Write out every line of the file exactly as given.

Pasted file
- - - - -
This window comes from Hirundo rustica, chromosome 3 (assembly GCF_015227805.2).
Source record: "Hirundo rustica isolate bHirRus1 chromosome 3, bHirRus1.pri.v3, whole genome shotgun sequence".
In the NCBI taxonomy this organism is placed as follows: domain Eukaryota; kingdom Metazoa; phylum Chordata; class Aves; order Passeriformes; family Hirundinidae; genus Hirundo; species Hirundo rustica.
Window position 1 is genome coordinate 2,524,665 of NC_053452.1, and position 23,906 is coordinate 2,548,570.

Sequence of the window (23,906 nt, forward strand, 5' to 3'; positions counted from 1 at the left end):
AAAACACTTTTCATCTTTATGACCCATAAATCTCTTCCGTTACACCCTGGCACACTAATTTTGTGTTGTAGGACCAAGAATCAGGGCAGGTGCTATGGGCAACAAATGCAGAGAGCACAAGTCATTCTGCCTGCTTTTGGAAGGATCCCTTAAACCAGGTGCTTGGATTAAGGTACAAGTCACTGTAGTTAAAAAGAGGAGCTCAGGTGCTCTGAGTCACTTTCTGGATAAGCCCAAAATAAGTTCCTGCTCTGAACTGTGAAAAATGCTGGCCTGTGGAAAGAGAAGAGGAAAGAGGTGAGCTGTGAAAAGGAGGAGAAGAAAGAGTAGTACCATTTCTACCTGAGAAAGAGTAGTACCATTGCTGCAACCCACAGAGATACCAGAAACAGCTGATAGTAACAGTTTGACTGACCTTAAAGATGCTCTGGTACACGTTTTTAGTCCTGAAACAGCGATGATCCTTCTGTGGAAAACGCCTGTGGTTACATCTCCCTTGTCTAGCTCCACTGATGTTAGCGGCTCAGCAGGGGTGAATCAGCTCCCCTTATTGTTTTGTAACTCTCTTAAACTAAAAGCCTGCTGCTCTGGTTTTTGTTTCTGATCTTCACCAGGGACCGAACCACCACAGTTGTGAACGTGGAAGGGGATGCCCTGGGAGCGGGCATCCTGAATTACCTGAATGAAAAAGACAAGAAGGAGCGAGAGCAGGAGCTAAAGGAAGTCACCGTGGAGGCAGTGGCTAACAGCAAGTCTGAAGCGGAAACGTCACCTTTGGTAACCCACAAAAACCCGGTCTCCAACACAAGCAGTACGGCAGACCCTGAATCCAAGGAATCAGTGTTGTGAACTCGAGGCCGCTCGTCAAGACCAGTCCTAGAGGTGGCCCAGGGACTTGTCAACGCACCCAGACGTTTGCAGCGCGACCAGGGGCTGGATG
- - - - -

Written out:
This window comes from Hirundo rustica, chromosome 3 (assembly GCF_015227805.2).
Source record: "Hirundo rustica isolate bHirRus1 chromosome 3, bHirRus1.pri.v3, whole genome shotgun sequence".
In the NCBI taxonomy this organism is placed as follows: domain Eukaryota; kingdom Metazoa; phylum Chordata; class Aves; order Passeriformes; family Hirundinidae; genus Hirundo; species Hirundo rustica.
Window position 1 is genome coordinate 2,524,665 of NC_053452.1, and position 23,906 is coordinate 2,548,570.

Sequence of the window (23,906 nt, forward strand, 5' to 3'; positions counted from 1 at the left end):
AAAACACTTTTCATCTTTATGACCCATAAATCTCTTCCGTTACACCCTGGCACACTAATTTTGTGTTGTAGGACCAAGAATCAGGGCAGGTGCTATGGGCAACAAATGCAGAGAGCACAAGTCATTCTGCCTGCTTTTGGAAGGATCCCTTAAACCAGGTGCTTGGATTAAGGTACAAGTCACTGTAGTTAAAAAGAGGAGCTCAGGTGCTCTGAGTCACTTTCTGGATAAGCCCAAAATAAGTTCCTGCTCTGAACTGTGAAAAATGCTGGCCTGTGGAAAGAGAAGAGGAAAGAGGTGAGCTGTGAAAAGGAGGAGAAGAAAGAGTAGTACCATTTCTACCTGAGAAAGAGTAGTACCATTGCTGCAACCCACAGAGATACCAGAAACAGCTGATAGTAACAGTTTGACTGACCTTAAAGATGCTCTGGTACACGTTTTTAGTCCTGAAACAGCGATGATCCTTCTGTGGAAAACGCCTGTGGTTACATCTCCCTTGTCTAGCTCCACTGATGTTAGCGGCTCAGCAGGGGTGAATCAGCTCCCCTTATTGTTTTGTAACTCTCTTAAACTAAAAGCCTGCTGCTCTGGTTTTTGTTTCTGATCTTCACCAGGGACCGAACCACCACAGTTGTGAACGTGGAAGGGGATGCCCTGGGAGCGGGCATCCTGAATTACCTGAATGAAAAAGACAAGAAGGAGCGAGAGCAGGAGCTAAAGGAAGTCACCGTGGAGGCAGTGGCTAACAGCAAGTCTGAAGCGGAAACGTCACCTTTGGTAACCCACAAAAACCCGGTCTCCAACACAAGCAGTACGGCAGACCCTGAATCCAAGGAATCAGTGTTGTGAACTCGAGGCCGCTCGTCAAGACCAGTCCTAGAGGTGGCCCAGGGACTTGTCAACGCACCCAGACGTTTGCAGCGCGACCAGGGGCTGGATG